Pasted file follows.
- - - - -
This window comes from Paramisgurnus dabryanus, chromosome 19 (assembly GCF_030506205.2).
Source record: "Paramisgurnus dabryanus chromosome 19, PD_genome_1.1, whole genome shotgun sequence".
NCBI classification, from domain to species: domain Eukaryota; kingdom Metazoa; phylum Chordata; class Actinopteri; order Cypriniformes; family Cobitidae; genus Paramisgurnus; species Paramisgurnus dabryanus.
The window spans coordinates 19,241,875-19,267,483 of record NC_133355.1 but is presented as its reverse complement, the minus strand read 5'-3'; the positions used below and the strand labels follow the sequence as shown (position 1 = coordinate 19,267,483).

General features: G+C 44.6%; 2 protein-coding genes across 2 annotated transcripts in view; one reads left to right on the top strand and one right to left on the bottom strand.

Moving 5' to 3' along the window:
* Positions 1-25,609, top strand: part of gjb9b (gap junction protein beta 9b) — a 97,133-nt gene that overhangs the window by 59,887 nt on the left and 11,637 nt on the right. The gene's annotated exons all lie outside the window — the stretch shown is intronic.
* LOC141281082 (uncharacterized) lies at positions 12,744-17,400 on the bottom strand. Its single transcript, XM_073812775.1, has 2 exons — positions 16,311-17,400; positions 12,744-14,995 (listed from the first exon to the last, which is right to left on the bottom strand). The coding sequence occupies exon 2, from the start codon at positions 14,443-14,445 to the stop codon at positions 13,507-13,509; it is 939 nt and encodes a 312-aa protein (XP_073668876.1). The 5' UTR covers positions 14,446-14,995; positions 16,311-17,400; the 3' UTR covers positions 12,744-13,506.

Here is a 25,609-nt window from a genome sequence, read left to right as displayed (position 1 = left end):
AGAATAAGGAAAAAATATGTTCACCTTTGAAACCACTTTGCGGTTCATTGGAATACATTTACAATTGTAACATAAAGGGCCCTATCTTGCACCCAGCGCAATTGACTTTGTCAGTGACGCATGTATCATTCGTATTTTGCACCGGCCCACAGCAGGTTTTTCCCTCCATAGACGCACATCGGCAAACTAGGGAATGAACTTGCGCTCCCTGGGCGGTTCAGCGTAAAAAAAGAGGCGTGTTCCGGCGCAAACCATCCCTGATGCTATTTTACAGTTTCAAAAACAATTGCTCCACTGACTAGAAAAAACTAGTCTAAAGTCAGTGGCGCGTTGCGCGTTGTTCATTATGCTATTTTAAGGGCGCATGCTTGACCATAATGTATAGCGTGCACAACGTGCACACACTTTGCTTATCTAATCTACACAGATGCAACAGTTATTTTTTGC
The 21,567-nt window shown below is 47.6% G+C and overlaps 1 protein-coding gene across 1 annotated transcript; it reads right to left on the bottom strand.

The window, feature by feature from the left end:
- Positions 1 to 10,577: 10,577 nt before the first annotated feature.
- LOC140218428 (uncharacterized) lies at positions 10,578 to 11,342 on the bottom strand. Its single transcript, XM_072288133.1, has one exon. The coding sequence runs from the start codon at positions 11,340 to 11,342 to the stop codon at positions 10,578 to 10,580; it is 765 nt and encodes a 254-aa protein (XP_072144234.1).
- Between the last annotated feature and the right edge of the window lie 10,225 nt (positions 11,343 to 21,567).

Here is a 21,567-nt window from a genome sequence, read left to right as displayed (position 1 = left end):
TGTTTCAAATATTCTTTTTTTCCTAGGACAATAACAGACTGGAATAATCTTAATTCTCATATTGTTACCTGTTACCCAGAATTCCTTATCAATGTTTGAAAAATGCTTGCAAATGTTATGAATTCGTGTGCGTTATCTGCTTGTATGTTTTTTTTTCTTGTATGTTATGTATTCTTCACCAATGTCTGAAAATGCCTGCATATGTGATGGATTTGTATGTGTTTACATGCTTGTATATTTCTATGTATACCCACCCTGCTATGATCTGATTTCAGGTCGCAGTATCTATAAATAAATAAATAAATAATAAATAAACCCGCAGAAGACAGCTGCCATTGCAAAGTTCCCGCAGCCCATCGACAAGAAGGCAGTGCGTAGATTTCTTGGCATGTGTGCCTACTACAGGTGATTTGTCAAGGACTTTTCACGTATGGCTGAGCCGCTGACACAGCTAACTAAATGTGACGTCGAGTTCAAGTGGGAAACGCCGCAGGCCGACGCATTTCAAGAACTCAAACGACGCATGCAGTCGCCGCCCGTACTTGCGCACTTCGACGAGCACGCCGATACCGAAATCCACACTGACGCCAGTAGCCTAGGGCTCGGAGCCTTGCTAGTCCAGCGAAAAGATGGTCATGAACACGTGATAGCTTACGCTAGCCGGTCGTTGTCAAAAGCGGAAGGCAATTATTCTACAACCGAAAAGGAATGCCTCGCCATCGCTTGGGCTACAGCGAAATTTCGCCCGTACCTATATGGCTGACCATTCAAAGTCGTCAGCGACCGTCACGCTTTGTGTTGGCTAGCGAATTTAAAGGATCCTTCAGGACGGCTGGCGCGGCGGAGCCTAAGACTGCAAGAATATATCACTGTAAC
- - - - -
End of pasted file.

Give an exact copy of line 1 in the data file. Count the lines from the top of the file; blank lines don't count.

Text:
This window comes from Paramisgurnus dabryanus, chromosome 19 (assembly GCF_030506205.2).